- Journals which do not use anonymous review seem to have a higher percentage of women authors than journals which ..
Sometimes a picture is worth a million words, or at least a number of numbers. Writer Natasha M. Frost has created a visual representation of publication decisions made at a number of academic philosophy journals, as reported by authors at the Blog of the APA’s new journal survey site: (more…)
“As these issues of peer review and editorial review continue to arise every year, I hope people increasingly address the systematic problems—taking into consideration the ongoing history of discrimination and the thorough reforms that need to take place in the world of academic publication.”
A new website has been launched that lists new philosophy articles as they are published. The site, called The Philosophy Paperboy, is the creation of Andrea Raimondi, graduate student in philosophy at the University of Nottingham, with web design by Lorenzo Cataldi. It’s searchable, and currently tracks over 400 journals. (more…)
How can we make journal editing more transparent? That’s the question of a timely article in the recent issue of Metaphilosophy, “Why not Open the Black Box of Journal Editing in Philosophy? Make Peer Reviews of Published Papers Available,” by Caroline Schaffalitzky de Muckadell and Esben Nedenskov Petersen (both of the University of Southern Denmark).
“Anything can happen in a small sample, but it was enough to suggest to me a hypothesis: There is no such thing as a generalist philosophy journal.”
How do publishers respond to cases of plagiarism in philosophy? Michael V. Dougherty, professor and Sr. Ruth Caspar Chair in Philosophy at Ohio Dominican University, looks into the matter in a new article in Metaphilosophy, “Correcting the Scholarly Record in the Aftermath of Plagiarism: A Snapshot of Current-Day Publishing Practices in Philosophy.” (more…)..
The Blog of the APA is launching a new project to collect and share data on the experiences philosophers have had with academic journals, including information about each journal’s “average review time, time to publication, acceptance rates, comments per submission” and related qualities. (more…)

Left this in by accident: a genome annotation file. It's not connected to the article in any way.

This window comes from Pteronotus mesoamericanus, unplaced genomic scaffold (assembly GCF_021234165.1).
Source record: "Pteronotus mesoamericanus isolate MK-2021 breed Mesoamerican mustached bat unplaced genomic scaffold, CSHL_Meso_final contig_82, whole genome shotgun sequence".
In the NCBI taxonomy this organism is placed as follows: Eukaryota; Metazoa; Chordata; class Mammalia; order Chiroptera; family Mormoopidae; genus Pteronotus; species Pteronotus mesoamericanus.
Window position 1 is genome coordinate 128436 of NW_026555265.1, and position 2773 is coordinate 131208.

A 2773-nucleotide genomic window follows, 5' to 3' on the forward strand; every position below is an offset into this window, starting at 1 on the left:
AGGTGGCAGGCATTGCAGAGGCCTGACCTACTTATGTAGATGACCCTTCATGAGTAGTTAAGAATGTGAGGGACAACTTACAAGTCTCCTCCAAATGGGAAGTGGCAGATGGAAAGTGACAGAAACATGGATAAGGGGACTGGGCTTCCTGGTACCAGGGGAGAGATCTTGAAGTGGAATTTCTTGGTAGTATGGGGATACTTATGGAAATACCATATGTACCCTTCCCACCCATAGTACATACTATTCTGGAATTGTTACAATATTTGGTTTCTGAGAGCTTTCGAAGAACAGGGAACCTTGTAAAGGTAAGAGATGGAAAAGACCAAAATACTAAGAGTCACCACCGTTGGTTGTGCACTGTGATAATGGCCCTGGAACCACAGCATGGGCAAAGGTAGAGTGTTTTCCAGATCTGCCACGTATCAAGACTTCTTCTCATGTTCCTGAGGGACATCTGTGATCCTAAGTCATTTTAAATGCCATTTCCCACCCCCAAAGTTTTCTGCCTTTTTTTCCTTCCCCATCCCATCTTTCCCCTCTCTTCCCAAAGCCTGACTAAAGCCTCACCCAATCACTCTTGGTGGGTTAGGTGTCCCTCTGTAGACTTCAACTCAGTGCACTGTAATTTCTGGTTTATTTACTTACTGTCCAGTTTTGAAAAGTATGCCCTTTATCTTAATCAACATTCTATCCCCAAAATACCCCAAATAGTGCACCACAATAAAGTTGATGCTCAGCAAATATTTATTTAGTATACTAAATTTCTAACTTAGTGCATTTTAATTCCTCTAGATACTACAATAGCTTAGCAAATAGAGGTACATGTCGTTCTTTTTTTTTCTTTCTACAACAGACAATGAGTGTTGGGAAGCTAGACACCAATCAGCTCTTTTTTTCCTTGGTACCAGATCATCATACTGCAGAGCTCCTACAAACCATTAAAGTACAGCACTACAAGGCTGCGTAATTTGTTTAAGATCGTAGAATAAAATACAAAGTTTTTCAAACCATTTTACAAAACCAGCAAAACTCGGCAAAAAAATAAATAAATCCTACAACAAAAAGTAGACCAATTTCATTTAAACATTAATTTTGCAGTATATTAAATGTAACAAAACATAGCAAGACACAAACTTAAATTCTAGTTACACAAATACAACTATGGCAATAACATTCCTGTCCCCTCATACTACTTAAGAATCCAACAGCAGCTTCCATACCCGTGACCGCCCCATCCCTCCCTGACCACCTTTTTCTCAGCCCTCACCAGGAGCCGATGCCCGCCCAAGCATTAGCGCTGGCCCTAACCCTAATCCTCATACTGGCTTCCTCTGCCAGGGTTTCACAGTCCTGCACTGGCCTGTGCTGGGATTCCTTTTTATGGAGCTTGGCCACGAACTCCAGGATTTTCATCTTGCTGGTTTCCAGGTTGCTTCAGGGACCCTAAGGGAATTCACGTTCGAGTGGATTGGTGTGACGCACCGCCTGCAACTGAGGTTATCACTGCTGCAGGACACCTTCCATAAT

Jonathan Weisberg, associate professor of philosophy at the University of Toronto and managing editor of Ergo, notes that by the time a paper is published in one journal, it has likely made the rounds at a few others, and hence has been reviewed by several people whose opinions on it are not publicly available. These people have already “thought about strengths and..
“If you’re an academic aiming to reach a broad international audience, it is increasingly the case that you must publish in English. Philosophy is no exception.” So writes Eric Schwitzgebel (UC Riverside), in a post at The Splintered Mind.
As he notes, this gives native English speakers an obvious professional advantage of being able to reach a worldwide readersh..
Once again, Jonathan Weisberg (Toronto), one of the managing editors of Ergo, looks at the journal’s data to see what, if anything, can be learned from it. This time, he focuses on what difference the gender of an article’s referee makes. (more…)
SciRev is a multidisciplinary website for researchers to share their experiences with various journals so they can select not just appropriate but also efficient venues for their work. It is run by a pair of economics professors. They describe the aim of the site this way: (more…)
A new website presents data on women in philosophy in a novel manner: it orders departments by number of women faculty and journals by number of women authors. (more…)